How to Hide Data in NTFS Streams and Break Software Integrity – From the WikiLeaks CIA Vault Leaks

WikiLeaks leaked out a CIA operations manual. Documents posted, with promises of more.  Currently, I am working on them like many other security researchers/hackers/technologically curios. Due to the semi-partial leak status, missing any real exploits. I decided to fill in the operations manual with exploits and how-to articles.

One technique caught my eye, hiding data in NTFS data streams. The full instructions were missing. I have enjoyed using this technique for many years now.  Some people already know about it. Microsoft even posted a blog on it back in 2013. We’ll take it one step further in a how to with some hashing J Microsoft has had a tool out called SysInternals Streams.exe available for free download which can be used for this technique.

If an attacker wants to hide data in plain sight, this is one method which can be considered based on the situation. NTFS ADS is also referred to as Forking. Yes, it has been used maliciously in the past. I decided to update the original posting with full instructions. Then take it up a notch to show you how to break file integrity by using SHA256++ with NTFS ADS.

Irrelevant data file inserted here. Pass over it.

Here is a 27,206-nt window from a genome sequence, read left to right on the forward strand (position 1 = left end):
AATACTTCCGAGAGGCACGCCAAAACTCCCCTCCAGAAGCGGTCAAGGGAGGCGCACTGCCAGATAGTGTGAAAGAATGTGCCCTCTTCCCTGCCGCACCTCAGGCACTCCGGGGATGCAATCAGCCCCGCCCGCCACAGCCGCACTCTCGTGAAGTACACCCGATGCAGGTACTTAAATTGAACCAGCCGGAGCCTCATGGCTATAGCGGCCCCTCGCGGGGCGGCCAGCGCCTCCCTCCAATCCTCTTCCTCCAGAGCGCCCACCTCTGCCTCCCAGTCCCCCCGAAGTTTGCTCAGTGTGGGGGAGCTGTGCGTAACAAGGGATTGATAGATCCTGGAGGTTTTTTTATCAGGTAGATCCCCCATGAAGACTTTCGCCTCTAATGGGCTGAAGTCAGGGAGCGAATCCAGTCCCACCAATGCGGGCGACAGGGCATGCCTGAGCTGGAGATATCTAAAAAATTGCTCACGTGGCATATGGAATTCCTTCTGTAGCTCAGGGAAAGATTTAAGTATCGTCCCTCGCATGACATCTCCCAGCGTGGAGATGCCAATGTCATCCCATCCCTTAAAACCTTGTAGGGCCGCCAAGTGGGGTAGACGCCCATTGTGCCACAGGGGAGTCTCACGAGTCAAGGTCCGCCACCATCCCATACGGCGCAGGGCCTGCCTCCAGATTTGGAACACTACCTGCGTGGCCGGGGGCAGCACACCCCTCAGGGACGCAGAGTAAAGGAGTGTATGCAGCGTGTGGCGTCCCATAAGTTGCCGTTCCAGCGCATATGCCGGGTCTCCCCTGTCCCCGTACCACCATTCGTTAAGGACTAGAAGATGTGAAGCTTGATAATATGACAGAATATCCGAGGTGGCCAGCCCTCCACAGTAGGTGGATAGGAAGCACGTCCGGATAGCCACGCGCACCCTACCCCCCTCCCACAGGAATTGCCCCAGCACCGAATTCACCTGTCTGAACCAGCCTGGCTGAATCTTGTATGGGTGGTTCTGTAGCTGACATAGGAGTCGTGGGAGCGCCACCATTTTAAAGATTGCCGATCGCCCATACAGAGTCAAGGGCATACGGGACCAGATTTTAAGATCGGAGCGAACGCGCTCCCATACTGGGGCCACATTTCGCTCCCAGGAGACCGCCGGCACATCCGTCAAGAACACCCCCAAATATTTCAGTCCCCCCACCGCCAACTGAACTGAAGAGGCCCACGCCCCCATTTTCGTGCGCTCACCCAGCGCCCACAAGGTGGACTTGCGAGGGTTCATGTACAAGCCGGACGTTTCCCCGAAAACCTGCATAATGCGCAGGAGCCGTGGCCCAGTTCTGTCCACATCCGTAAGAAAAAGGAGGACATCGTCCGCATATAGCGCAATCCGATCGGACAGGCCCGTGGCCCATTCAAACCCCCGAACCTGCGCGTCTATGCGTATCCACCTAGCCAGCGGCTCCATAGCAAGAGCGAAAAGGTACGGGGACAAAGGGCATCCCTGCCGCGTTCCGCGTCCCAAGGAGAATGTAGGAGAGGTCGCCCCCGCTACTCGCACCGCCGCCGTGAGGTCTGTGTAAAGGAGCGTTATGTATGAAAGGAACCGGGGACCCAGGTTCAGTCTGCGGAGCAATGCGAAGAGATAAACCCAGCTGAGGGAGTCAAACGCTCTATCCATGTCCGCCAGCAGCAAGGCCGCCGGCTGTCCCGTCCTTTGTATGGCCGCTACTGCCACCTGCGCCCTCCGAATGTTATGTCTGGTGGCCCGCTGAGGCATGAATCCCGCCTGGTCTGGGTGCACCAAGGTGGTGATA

Update to the leak original CIA manual for Everyone 🙂

NTFS Alternate Data Streams (ADS)

Exfiltration, manipulation of software and file integrity, obfuscation

Alternate Data Streams on the Root of the Drive

Depending on the target and system configuration. An NTFS alternate data stream (ADS) should be considered a viable method to hide data and foil protection or alerting. Particularly cases where protection present relies heavily or is dependent on file hashing as a method to verify file integrity. Whether it’s for exfiltration, manipulation of integrity, obfuscation or general tradecraft. Great for bypassing many security controls and pivoting deeper into a target network.

There are several methods. One of the easiest is from the command prompt. Work in the root of a hard drive directory. This can also be accomplished remotely if you already have remote access to the victim.

Gain access to the victim local or remote

Using a victim D drive as an example, due to limited privileges. The attacker has a file of IP addresses, which are additional Command and Control domains related to both StoneDrill and NewsBeEF, in addition to Kaspersky’s list. As part of a targeted attack, the attacker needs to get this list onto a victim machine silently. The attack can also be done with PowerShell or a batch file. Renaming Batch files once they are on the system to bypass security controls is normally easy with limited access. If it’s an executable, you can also use this technique with PSExec.exe. Many anti-malware and other protection will catch PSExec, but not always.

ntfs 1

Sample contents of the evil file

Perform the NTFS ADS and hide the Evil file

Open a command prompt local or remote on the victim machine. The attacker, for ease of use. Has placed the text file of Command and Control servers in the root of D, naming it evilcncips.txt

Create the file you want to hide the evil file in. In this example, we will call this file: testfile.txt. Type at the root the following commands. The command first creates the innocent file. The second command hides the evil file behind the innocent looking file.